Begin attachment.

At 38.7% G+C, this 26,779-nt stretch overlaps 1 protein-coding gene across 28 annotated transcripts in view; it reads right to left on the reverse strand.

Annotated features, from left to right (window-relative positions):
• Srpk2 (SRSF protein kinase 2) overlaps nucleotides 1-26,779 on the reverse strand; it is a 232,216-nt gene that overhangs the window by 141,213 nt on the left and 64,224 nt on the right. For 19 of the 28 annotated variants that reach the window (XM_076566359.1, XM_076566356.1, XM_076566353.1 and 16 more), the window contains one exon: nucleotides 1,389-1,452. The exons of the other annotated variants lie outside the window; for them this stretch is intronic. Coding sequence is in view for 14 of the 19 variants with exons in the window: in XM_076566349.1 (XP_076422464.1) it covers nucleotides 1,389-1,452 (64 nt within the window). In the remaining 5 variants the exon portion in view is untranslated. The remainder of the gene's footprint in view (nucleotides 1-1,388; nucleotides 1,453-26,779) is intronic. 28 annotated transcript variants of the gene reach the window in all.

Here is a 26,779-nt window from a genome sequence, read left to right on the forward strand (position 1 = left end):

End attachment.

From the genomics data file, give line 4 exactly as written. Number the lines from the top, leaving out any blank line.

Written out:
Here is a 26,779-nt window from a genome sequence, read left to right on the forward strand (position 1 = left end):